This study states that Despite the increased global interest from researchers in postpartum depression (PPD) and postpartum post-traumatic stress disorder (PP-PTSD), studies of PPD in China have shown a wide range of variability. Indeed, the prevalence and risk factors for PP-PTSD have received little attention in China.

To determine the prevalence of PPD and PP-PTSD in China, and to examine the relationships between a range of sociodemographic, pregnancy-related, and newborn-related variables, and PPD and PP-PTSD.

A cross-sectional study involving 1136 women who returned to the obstetrics clinic for routine postpartum examination were enrolled. The sociodemographic, pregnancy-related, and newborn-related characteristics were collected. Social support, and PPD and PP-PTSD symptoms were measured by the Perceived Social Support Scale (PSSS), the Edinburgh Postnatal Depression Scale (EPDS), and the Perinatal Post-traumatic Stress Questionnaire (PPQ).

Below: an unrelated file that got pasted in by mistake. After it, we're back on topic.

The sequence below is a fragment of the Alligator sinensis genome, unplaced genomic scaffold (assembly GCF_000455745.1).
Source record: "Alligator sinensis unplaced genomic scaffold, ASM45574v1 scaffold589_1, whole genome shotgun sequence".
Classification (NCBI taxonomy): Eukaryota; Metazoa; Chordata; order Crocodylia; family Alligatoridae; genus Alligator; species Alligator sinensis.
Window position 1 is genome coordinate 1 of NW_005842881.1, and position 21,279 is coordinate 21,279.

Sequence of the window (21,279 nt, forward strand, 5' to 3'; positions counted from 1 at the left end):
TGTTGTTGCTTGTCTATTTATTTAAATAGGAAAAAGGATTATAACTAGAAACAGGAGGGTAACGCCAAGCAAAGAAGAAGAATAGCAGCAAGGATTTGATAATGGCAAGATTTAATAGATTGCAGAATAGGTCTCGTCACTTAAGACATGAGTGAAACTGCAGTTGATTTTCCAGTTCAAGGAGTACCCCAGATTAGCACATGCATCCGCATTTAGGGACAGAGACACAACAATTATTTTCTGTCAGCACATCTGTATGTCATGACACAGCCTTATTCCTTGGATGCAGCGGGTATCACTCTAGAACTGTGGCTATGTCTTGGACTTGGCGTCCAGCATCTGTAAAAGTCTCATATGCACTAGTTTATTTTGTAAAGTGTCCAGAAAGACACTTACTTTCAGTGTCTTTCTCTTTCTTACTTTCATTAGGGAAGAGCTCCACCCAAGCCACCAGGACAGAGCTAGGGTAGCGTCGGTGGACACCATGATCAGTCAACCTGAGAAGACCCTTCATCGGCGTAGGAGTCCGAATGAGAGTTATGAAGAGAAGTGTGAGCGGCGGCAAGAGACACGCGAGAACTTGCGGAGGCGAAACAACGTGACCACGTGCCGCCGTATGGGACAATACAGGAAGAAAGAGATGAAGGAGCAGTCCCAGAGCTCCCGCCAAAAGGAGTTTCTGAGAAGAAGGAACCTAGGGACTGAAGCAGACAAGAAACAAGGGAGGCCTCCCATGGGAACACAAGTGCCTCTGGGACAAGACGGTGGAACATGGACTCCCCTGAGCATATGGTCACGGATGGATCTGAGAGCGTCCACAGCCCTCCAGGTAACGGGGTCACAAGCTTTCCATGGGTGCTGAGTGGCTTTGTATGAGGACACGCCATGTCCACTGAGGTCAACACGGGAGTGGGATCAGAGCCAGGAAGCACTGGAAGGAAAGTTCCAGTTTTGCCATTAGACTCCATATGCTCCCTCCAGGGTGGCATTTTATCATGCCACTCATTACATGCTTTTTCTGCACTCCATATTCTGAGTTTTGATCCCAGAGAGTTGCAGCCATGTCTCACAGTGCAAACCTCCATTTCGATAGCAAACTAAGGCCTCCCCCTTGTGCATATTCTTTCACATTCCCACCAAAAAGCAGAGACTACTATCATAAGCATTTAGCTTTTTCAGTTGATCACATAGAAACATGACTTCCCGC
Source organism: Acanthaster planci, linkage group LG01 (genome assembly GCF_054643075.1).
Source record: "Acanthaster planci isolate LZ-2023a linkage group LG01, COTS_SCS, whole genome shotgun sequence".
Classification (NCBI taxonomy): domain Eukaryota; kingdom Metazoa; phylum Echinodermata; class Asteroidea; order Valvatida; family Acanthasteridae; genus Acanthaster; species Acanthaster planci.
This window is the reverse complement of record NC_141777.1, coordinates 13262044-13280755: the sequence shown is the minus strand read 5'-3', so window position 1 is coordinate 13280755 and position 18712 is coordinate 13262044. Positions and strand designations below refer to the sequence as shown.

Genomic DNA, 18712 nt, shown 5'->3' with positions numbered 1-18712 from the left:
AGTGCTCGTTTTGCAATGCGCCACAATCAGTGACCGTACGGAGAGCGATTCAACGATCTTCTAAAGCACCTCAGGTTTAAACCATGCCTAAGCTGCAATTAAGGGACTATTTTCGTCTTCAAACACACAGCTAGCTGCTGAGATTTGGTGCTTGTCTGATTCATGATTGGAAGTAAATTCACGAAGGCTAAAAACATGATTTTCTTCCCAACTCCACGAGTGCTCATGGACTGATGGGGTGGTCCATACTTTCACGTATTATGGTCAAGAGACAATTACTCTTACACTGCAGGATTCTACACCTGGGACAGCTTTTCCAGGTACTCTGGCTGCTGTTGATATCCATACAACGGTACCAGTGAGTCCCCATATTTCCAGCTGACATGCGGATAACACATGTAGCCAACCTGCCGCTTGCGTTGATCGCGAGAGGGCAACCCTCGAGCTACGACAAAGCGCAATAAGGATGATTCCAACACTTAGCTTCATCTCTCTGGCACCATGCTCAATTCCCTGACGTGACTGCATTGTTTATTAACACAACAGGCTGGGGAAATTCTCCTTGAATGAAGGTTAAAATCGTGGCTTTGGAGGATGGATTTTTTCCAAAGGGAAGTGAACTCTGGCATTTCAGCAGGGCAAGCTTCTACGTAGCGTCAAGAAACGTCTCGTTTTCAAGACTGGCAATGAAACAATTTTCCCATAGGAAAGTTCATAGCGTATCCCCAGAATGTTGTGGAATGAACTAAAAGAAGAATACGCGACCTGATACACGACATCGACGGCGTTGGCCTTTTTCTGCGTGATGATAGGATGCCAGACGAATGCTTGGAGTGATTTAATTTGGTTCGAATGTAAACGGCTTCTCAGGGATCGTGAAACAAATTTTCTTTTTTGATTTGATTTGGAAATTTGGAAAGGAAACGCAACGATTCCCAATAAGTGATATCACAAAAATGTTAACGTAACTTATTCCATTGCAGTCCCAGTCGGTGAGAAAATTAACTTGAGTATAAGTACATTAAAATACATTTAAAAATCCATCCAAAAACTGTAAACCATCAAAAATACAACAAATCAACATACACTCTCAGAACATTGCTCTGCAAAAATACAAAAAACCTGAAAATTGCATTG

The prevalence rates of PPD and PP-PTSD symptoms were 23.5 and 6.1%, respectively. A multivariate model showed that the presence of PP-PTSD was the strongest risk factor for PPD symptoms and vice versa. Other risk factors for PPD included low sleep quality, low social support and newborn’s incubator admission. In terms of PP-PTSD symptoms, risk factors included the presence of PPD symptoms, non-Han ethnicity, and low social support, while having one child was a protective factor.

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